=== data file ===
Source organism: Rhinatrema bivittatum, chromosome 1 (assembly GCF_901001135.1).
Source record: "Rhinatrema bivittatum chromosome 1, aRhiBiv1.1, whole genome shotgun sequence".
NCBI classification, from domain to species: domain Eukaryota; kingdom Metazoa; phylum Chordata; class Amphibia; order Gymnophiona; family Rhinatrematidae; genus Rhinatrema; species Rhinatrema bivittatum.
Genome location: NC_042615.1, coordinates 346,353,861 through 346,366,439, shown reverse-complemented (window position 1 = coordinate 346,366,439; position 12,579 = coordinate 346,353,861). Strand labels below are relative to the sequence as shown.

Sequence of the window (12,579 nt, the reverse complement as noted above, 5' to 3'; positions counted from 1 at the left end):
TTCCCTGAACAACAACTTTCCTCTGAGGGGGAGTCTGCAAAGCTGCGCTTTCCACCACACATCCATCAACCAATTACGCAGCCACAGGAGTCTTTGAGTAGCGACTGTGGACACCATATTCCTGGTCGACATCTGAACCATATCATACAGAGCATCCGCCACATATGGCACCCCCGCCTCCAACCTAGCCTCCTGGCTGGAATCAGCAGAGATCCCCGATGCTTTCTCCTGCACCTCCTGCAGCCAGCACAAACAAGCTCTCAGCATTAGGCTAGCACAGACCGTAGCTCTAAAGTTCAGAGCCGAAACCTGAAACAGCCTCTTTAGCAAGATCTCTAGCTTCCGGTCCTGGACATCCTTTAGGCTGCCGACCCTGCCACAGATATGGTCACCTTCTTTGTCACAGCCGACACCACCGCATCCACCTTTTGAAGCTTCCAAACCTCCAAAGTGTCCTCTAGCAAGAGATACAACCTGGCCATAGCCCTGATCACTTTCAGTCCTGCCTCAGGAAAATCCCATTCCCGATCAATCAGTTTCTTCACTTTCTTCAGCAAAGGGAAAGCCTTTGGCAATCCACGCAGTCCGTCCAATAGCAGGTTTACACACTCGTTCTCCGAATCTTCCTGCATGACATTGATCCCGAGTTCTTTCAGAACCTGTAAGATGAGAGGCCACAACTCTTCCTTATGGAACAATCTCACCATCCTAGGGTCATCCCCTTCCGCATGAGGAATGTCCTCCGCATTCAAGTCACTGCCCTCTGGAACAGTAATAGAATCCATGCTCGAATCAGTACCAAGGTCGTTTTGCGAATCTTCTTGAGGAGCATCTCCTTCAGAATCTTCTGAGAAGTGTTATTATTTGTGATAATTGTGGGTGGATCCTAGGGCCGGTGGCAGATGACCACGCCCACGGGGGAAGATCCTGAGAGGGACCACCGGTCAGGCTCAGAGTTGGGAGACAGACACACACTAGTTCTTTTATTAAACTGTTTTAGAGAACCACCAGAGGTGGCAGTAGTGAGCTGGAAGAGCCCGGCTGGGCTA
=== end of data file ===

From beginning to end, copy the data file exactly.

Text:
Source organism: Rhinatrema bivittatum, chromosome 1 (assembly GCF_901001135.1).
Source record: "Rhinatrema bivittatum chromosome 1, aRhiBiv1.1, whole genome shotgun sequence".
NCBI classification, from domain to species: domain Eukaryota; kingdom Metazoa; phylum Chordata; class Amphibia; order Gymnophiona; family Rhinatrematidae; genus Rhinatrema; species Rhinatrema bivittatum.
Genome location: NC_042615.1, coordinates 346,353,861 through 346,366,439, shown reverse-complemented (window position 1 = coordinate 346,366,439; position 12,579 = coordinate 346,353,861). Strand labels below are relative to the sequence as shown.

Sequence of the window (12,579 nt, the reverse complement as noted above, 5' to 3'; positions counted from 1 at the left end):
TTCCCTGAACAACAACTTTCCTCTGAGGGGGAGTCTGCAAAGCTGCGCTTTCCACCACACATCCATCAACCAATTACGCAGCCACAGGAGTCTTTGAGTAGCGACTGTGGACACCATATTCCTGGTCGACATCTGAACCATATCATACAGAGCATCCGCCACATATGGCACCCCCGCCTCCAACCTAGCCTCCTGGCTGGAATCAGCAGAGATCCCCGATGCTTTCTCCTGCACCTCCTGCAGCCAGCACAAACAAGCTCTCAGCATTAGGCTAGCACAGACCGTAGCTCTAAAGTTCAGAGCCGAAACCTGAAACAGCCTCTTTAGCAAGATCTCTAGCTTCCGGTCCTGGACATCCTTTAGGCTGCCGACCCTGCCACAGATATGGTCACCTTCTTTGTCACAGCCGACACCACCGCATCCACCTTTTGAAGCTTCCAAACCTCCAAAGTGTCCTCTAGCAAGAGATACAACCTGGCCATAGCCCTGATCACTTTCAGTCCTGCCTCAGGAAAATCCCATTCCCGATCAATCAGTTTCTTCACTTTCTTCAGCAAAGGGAAAGCCTTTGGCAATCCACGCAGTCCGTCCAATAGCAGGTTTACACACTCGTTCTCCGAATCTTCCTGCATGACATTGATCCCGAGTTCTTTCAGAACCTGTAAGATGAGAGGCCACAACTCTTCCTTATGGAACAATCTCACCATCCTAGGGTCATCCCCTTCCGCATGAGGAATGTCCTCCGCATTCAAGTCACTGCCCTCTGGAACAGTAATAGAATCCATGCTCGAATCAGTACCAAGGTCGTTTTGCGAATCTTCTTGAGGAGCATCTCCTTCAGAATCTTCTGAGAAGTGTTATTATTTGTGATAATTGTGGGTGGATCCTAGGGCCGGTGGCAGATGACCACGCCCACGGGGGAAGATCCTGAGAGGGACCACCGGTCAGGCTCAGAGTTGGGAGACAGACACACACTAGTTCTTTTATTAAACTGTTTTAGAGAACCACCAGAGGTGGCAGTAGTGAGCTGGAAGAGCCCGGCTGGGCTA